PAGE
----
General Equipment List for Acrylics and Watercolor
This list is to compliment the lists I give out in class; I have combined the equipment lists you will receive. Please be sure to note the media when making any purchases, the equipment will be discussed at the first meeting, if you have any questions on what to buy. The following are only suggestions for basic equipment, if you have supplies already that will suffice, you don’t need to buy anything else unless you need it. Many items are interchangeable I have noted where there are differences.
Colors - I use a similar color palette for both acrylics and water color, be sure to buy the colors in the correct media (watercolor or acrylic). Cadmium Yellow Light, Napthal Red (manufactures sometimes use their own name for this red such as Grumbacher Red or Winsor Red), Burnt Sienna, Burnt Umber, Sap Green, (French) Ultra Marine Blue, Dioxizine Purple. Optional additional colors: Cadmium Orange, Light Blue Violet, Hooker’s Green, Thalo Yellow Green, Alizarin Crimson, Cobalt Blue, Cadmium Red Light.
Acrylic only: Titanium White (Bleached). No, I didn’t forget black, I do not use it in most cases.
Palette – Most anything can be used from commercial palettes, to meat trays to put paints out on, but it is helpful to have an area where you can mix. Having a piece of plexi-glass (Acrylic), glass or spare meat tray to mix in is helpful because they are easy to clean.
Brushes - Acrylic: 2” (or larger) Blending Brush (Haki) the bristles should be very soft
#10 Flat Bristle Brush; #4 or #6 Flat Bristle Brush; #4 or #6 Flat Sable Brush; # 4 Round Sable Brush; # 3 Liner. Oil brushes are the same as acrylic brushes.
Watercolor: You don’t need really expensive brushes, but you do need well-constructed ones. The ferrules (metal part) should be solid no seams, the bristles should be even, and hold their shape when wet. Use brushes designed for watercolor, they usually have shorter handles and can be either natural sable (usually more expensive) or synthetic sable.
2” Hake brush (doesn’t need to be expensive) or 2” Wash Brush; 1” or ¾” Flat Sable or Angled Shader; ½” Flat Sable or Angled Shader; #6 Round Sable; #2 or #3 Script Liner Brush.
Optional Brushes: ¼” Flat or Angled Shader; #8 or #10 Round Sable; #1 or 2 Round Sable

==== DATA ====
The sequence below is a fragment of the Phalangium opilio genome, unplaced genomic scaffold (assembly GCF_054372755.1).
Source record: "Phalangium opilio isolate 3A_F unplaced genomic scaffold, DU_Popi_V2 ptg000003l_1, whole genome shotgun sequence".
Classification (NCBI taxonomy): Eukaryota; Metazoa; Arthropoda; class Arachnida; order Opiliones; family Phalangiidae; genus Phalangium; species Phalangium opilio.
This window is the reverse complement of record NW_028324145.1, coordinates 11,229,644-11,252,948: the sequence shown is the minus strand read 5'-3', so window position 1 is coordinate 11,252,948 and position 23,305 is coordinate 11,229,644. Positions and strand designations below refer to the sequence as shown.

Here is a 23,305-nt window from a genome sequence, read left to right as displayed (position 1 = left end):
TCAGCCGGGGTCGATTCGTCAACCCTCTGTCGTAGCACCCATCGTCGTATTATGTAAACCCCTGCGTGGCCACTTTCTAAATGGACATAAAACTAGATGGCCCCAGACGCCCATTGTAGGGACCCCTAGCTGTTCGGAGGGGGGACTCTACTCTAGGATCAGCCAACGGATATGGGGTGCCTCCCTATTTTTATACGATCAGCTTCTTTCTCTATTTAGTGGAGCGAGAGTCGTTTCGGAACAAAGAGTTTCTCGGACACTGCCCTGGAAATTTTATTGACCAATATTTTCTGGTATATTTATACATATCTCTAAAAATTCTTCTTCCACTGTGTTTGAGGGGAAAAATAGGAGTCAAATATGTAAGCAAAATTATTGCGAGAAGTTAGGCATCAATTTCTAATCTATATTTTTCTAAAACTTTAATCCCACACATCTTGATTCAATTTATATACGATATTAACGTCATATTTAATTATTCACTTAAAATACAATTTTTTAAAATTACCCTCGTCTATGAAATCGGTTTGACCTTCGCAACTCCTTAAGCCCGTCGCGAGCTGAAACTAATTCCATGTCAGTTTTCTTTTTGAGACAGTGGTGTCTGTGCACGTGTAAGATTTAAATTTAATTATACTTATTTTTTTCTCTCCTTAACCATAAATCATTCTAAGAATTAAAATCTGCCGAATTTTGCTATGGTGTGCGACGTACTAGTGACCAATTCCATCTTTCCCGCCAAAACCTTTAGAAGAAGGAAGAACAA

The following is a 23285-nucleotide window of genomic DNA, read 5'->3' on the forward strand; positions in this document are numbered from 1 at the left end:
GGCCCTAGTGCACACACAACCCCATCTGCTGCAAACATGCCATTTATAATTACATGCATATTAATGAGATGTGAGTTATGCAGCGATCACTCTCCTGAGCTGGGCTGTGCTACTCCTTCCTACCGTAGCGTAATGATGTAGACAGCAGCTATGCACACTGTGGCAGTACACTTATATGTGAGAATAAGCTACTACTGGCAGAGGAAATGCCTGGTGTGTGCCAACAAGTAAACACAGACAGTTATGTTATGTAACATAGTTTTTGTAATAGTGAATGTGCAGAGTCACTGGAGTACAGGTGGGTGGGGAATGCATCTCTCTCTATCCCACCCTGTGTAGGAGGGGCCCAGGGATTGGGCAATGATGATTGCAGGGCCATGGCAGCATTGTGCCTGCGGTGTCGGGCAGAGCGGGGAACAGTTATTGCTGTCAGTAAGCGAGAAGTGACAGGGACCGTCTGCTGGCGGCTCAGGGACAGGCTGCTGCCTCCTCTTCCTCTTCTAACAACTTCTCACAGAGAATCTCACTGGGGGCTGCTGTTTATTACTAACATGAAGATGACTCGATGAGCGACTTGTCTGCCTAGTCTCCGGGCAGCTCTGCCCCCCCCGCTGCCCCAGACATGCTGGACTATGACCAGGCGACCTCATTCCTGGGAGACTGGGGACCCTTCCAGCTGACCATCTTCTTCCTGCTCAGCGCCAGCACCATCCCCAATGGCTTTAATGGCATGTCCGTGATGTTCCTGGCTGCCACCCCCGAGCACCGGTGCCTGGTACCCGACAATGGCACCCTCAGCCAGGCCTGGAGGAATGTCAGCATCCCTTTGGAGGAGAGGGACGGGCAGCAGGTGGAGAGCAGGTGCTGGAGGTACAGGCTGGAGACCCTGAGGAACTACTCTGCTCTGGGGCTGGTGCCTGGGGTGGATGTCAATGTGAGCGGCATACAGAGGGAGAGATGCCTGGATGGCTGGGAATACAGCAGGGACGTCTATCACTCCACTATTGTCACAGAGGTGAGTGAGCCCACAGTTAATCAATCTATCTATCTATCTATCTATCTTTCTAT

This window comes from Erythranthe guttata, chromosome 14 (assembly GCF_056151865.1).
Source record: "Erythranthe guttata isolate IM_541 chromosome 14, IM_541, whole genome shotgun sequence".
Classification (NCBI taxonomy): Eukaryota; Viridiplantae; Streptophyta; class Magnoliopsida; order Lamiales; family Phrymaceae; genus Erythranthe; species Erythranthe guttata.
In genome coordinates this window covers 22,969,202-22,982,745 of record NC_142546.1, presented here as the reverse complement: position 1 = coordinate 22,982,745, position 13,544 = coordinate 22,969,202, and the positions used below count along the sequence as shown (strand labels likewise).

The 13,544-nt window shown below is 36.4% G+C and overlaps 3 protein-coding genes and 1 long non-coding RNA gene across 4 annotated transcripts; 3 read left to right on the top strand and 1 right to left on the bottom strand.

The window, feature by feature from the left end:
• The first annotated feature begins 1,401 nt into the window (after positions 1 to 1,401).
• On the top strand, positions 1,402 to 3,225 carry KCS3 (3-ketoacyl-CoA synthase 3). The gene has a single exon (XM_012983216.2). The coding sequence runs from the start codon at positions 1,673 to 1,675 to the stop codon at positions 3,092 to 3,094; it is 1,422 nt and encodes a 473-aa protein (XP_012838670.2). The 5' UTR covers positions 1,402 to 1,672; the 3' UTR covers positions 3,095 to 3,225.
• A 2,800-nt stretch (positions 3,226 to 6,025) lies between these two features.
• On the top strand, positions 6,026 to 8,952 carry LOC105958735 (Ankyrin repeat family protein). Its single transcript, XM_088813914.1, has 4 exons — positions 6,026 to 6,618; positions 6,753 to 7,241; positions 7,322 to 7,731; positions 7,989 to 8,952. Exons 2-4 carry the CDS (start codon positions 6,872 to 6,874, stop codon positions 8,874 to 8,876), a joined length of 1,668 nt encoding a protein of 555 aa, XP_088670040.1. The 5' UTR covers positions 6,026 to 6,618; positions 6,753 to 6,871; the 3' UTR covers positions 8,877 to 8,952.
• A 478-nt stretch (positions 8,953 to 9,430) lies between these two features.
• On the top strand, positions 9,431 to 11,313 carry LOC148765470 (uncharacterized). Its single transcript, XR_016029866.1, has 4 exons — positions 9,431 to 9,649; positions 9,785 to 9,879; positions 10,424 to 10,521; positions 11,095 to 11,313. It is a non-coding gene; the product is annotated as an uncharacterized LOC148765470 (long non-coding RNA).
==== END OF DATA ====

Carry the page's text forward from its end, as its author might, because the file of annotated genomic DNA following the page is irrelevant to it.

Canvas– Acrylic: You can use stretched canvas, canvas boards, canvas pads, or gessoed masonite boards. Size is up to the student though I suggest at least 8” x 10”. Also, because of limited class space, no larger than 36” maximum in any direction.
Paper - Watercolor: The most important aspect of buying watercolor paper is weight. Whether you buy a pad, a block, or individual sheets, be sure that it is 140 lbs Cold press watercolor paper, anything less will buckle when wet. Each paper manufacturer makes their paper just a bit different, and it does have an effect on the final product. If you are having trouble with your technique, it is probably the paper and not you.
If you are using a watercolor block you don’t need to have a support for your paper, however, if you are using a tablet or single sheet paper, you need a support. I use acrylic boards that I get from OSH or Home Depot usually where they have the masonite and molding, it’s usually used as a substitute for glass in pictures. You can also use masonite. They come in all sizes or can be cut down, find a size that is a bit bigger than the paper you will be working on.
Other supplies to have –Both classes: Spray bottle for water to keep paints moist, paper towels (I prefer Viva), container for water, an old tooth brush, masking tape or blue painter’s tape, sponge and/or sea sponges and permanent fine tipped marker (Sharpie).
Acrylic: Single edge razor blade, Gesso, soft vine charcoal or charcoal pencil, white chalk.
Watercolor: No. 2B Pencil, either/or gummed eraser or Magic Rub, masking fluid, soap (old, small bar is fine), cheap or old brushes for the masking fluid, salt.
Easels should be available in the class, however, if you have a tabletop easel or an easel you want to work on, it is okay to bring it as well.